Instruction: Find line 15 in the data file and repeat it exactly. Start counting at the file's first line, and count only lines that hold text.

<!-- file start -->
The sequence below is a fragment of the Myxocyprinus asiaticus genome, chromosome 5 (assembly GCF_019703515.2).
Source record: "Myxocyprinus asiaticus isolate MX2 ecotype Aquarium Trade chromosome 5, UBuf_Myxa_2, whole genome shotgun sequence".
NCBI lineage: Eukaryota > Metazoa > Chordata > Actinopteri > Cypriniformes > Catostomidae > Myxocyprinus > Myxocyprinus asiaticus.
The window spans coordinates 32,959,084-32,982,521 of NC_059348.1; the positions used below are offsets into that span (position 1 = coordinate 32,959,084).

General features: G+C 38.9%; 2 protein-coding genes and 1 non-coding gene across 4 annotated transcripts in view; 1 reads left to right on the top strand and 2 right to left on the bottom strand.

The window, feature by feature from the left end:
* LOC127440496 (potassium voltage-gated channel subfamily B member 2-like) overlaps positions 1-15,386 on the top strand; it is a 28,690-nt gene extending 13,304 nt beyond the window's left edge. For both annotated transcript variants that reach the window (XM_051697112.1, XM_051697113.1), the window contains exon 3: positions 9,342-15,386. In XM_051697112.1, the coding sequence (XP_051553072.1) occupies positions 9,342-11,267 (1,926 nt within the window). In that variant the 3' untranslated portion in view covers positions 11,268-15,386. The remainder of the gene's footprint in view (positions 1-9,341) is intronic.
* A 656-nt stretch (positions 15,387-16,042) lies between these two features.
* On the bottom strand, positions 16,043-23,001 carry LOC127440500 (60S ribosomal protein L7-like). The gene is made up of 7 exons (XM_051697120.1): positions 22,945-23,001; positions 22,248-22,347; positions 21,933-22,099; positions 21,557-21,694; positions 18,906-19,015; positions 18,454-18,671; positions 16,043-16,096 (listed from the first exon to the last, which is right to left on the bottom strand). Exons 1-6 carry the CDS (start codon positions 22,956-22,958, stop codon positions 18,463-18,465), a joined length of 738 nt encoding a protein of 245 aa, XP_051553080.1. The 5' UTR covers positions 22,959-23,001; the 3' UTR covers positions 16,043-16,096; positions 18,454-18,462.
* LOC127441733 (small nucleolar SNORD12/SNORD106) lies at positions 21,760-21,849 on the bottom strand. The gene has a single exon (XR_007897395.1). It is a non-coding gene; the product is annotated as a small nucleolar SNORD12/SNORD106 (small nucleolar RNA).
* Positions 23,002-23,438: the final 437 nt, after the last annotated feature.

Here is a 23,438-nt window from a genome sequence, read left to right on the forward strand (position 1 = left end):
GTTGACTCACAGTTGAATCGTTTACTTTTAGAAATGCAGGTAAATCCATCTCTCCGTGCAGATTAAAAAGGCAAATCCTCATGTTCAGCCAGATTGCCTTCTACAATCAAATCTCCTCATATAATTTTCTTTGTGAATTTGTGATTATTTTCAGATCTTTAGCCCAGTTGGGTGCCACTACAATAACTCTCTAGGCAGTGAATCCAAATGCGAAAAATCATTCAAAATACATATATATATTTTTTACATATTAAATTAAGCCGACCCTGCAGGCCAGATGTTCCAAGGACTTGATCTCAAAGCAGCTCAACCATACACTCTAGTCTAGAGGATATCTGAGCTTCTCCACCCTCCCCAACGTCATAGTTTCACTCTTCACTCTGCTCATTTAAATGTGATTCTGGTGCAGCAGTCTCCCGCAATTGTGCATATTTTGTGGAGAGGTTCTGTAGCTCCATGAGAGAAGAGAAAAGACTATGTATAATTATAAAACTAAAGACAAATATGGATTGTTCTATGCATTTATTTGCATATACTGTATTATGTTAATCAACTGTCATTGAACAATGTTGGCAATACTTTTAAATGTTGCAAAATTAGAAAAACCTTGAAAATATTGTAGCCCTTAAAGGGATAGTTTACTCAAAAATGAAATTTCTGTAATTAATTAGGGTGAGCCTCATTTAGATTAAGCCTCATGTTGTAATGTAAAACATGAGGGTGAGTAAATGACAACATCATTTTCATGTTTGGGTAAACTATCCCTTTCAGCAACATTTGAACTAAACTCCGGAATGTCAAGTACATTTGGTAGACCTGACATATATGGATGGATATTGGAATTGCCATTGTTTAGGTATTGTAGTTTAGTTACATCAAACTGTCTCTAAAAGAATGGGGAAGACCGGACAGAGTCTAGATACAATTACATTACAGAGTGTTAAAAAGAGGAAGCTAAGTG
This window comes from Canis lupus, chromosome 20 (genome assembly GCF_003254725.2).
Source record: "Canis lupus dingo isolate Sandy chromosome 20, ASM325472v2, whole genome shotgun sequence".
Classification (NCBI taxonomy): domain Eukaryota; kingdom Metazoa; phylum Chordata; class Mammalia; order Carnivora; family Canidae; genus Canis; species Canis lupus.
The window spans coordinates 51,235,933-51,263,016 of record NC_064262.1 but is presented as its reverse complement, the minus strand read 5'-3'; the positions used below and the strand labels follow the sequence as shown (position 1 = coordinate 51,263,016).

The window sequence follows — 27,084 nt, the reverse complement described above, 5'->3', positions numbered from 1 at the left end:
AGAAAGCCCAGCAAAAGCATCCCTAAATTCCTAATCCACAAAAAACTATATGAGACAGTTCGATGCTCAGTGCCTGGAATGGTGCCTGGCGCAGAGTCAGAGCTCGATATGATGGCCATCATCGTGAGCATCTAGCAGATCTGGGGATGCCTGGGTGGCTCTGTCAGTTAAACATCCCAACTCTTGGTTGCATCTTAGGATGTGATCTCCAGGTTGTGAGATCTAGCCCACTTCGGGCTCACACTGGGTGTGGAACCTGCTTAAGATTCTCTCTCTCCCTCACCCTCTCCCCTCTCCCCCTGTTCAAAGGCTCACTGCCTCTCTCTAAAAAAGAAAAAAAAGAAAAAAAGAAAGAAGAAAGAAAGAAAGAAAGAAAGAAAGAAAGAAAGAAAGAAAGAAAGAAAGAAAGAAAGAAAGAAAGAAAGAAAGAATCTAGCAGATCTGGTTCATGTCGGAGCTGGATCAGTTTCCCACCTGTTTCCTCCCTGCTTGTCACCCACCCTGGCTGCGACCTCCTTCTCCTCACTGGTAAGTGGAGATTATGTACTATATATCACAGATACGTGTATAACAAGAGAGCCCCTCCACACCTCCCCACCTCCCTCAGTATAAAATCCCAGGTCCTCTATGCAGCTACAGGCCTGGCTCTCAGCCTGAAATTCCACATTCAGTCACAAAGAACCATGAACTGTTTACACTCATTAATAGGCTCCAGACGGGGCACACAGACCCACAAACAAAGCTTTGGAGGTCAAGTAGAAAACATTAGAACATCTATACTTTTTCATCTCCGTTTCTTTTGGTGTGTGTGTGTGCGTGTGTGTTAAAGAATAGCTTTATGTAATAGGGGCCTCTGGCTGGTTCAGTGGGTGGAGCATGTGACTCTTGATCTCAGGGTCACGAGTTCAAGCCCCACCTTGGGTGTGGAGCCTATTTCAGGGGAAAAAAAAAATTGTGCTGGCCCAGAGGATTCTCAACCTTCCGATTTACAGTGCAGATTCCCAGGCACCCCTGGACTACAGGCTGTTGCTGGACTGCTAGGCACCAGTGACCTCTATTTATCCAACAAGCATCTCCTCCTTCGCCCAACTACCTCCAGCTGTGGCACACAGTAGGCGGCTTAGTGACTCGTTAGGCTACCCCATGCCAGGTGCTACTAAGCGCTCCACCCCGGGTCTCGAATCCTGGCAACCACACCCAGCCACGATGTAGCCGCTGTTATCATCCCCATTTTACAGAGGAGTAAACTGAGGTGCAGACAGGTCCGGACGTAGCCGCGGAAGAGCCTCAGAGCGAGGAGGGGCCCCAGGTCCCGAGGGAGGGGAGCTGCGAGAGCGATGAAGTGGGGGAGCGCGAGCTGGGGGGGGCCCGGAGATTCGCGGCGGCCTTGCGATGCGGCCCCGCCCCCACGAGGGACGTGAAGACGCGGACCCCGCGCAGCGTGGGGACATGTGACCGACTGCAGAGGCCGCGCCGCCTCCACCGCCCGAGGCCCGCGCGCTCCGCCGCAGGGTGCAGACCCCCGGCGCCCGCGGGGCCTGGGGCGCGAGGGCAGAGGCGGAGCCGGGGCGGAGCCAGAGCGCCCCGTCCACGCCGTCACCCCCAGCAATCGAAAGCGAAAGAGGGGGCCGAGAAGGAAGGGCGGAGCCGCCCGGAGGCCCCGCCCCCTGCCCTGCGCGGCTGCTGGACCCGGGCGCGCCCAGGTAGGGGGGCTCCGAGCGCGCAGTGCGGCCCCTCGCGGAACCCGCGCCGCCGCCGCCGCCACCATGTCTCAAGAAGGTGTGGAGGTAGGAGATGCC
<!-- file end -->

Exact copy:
Source record: "Canis lupus dingo isolate Sandy chromosome 20, ASM325472v2, whole genome shotgun sequence".